must be appropriate to achieve their protective function; they must be the least intrusive instrument amongst those which might achieve the desired result; and they must be proportionate to the interest to be protected (General Comment No. 27, para 14).

However, even mere recommendations when combined with the other measures, can result in de facto restrictions on movement without legal guarantees. For example, on the first day of the restrictions, public transport was only open to school children, meaning that those who must work and are without transport are forced to pay for transport, one doctor who lives 40 km from the hospital where she works reports paying 600 DKK/ 80 euro per trip. The Minister for Transport quickly reversed this decision, stating that essential workers will be allowed to use public transport. However, the movement of other individuals without private means of transport will be de facto restricted. It is vital that individuals receive adequate support, in particular the elderly and those at risk of violence.

Increased testing & Increased sequencing of covid infections

Beyond the restrictions, the government is also adopting positive actions with all residents over 2 years old in the affected municipalities being asked to voluntarily take a covid test. Furthermore, the government has committed to increased sequencing of human and mink covid infections to monitor and better understand the new mutations. As always, testing is free. Even though Denmark has one of the highest covid testing rates in the world, many are making use of this opportunity and there are currently long wait times. The offer of mass testing underscores that restrictions alone are insufficient and must be accompanied by public health measures to protect health. It is important that testing is transparent, however, meaning that individuals are clearly informed that testing is voluntary and of the opportunities to opt out of scientific research on any remaining biological material.

Danes locked out?

Although WHO advises against travel or trade restrictions against Denmark, restrictions have been imposed.  Several countries, like Norway, have implemented stricter quarantine rules for travellers from Denmark. The severest approach to date has been the United Kingdom, which prohibits entry from Denmark, unless one has British citizenship or residence. Freight drivers and airline staff who have entered Denmark in the last 14 days are also banned. This extreme approach is being argued as precautionary but as with all travel bans, it is not absolute and thereby unlikely to halt the spread.

However, borders are a deeply political arena, where states have a wide margin in deciding to limit entry. In a case on residence permit restrictions imposed by Russia on persons with HIV, the ECtHR disavowed the impugned restrictions, but suggested that restrictions to limit infectious diseases could be in compliance with the ECHR:

“travel restrictions are instrumental for the protection of public health against highly contagious diseases with a short incubation period, such as cholera or yellow fever or, to take more recent examples, severe acute respiratory syndrome (SARS) and “avian influenza” (H5N1). Entry restrictions relating to such conditions can help to prevent their spread by excluding travellers who may transmit these diseases by their presence in a country through casual contact or airborne particles. (Kiyutin v. Russia 2011, para 68)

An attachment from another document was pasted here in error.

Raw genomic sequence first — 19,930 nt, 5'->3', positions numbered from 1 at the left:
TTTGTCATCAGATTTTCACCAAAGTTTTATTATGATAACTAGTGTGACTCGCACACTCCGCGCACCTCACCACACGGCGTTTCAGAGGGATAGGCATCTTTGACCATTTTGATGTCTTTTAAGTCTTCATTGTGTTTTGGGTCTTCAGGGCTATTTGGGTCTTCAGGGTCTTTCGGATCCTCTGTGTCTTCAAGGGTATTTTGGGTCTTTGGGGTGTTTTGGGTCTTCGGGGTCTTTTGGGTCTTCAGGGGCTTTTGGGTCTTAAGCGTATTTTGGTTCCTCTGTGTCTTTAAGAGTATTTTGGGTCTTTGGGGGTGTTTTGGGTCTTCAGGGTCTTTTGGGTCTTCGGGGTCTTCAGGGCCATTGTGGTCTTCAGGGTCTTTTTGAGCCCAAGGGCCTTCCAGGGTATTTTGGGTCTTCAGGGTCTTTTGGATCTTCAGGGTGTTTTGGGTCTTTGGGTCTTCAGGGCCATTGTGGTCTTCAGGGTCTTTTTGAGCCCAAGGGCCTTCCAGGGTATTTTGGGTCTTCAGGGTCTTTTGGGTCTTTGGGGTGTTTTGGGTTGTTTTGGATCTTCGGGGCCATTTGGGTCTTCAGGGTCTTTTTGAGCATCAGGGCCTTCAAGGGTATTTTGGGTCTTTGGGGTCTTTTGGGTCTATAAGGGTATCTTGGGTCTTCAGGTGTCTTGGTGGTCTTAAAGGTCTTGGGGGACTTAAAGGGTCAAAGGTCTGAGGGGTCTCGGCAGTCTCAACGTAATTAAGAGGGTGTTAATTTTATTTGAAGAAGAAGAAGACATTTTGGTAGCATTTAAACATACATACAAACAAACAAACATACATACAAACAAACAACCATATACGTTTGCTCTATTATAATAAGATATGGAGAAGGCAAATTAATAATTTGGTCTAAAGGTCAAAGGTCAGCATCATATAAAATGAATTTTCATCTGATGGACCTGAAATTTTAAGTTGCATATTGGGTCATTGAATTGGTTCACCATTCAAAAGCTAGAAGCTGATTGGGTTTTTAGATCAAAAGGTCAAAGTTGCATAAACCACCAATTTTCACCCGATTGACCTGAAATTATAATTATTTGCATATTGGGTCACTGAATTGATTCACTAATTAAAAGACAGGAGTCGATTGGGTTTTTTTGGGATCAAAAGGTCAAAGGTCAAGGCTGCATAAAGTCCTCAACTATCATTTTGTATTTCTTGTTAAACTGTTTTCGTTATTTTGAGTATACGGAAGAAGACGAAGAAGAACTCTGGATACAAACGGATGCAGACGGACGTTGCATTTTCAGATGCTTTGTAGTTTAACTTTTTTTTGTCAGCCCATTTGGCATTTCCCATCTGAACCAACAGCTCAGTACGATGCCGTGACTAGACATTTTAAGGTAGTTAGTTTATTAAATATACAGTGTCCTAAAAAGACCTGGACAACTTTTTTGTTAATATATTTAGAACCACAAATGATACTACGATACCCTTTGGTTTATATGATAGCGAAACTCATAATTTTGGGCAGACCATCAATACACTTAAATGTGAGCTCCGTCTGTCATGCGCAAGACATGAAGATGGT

Thus, the measure is probably in compliance with the ECHR. However, it may conflict with WHO’s International Health Regulations, which underscore that public health measures “shall not be more restrictive of international traffic and not more invasive or intrusive to persons than reasonably available alternatives that would achieve the appropriate level of health protection”. For example, the UK could require entrants to produce a negative covid test and quarantine. The situation is also another example of Member States ignoring WHO recommendations and can undermine the organisation’s legitimacy.

Conclusion

With rising infection rates, the new mutations are of concern. Faced with the risk of becoming the next ground zero, the Danish government is reacting quickly to quell the spread of the new mutations and gather more knowledge on the implications for human health and forthcoming vaccines. The new mutations highlight yet again the need for adequate surveillance and testing and Denmark can be commended for its advanced infrastructure that detected and traced the mutations. It is also positive from the perspective of the right to health that free, voluntary mass testing is being offered.

However, several human rights issues are of concern. Firstly, the government does not have a legal basis for destroying healthy minks and instead of using the democratic process, it is acting based on the perceived risks to human health. During the Covid-19 pandemic, states have adopted wide reaching restrictions on human rights without scientific evidence, and this must have limits. Is the destruction of millions of unaffected animals a necessary and effective means of eliminating the risk? Could better hygiene measures and improved conditions for the animals stop the spread? Secondly, the month-long restrictions and recommendations directed at the people of North Jutland while probably proportionate must be accompanied by positive measures that ensure adequate support for those vulnerable to violence, isolation and loneliness. Finally, the restrictions imposed by the UK underscore that governments continue to impose unilateral measures in contradiction to WHO’s recommendations and the IHR.

Katharina Ó Cathaoir is assistant professor in health law at the University of Copenhagen and PI of Legislating Corona: Proportionality, Non-Discrimination and Transparency (PRONTO) funded by Independent Research Fund Denmark (Grant number: 0213-00025B)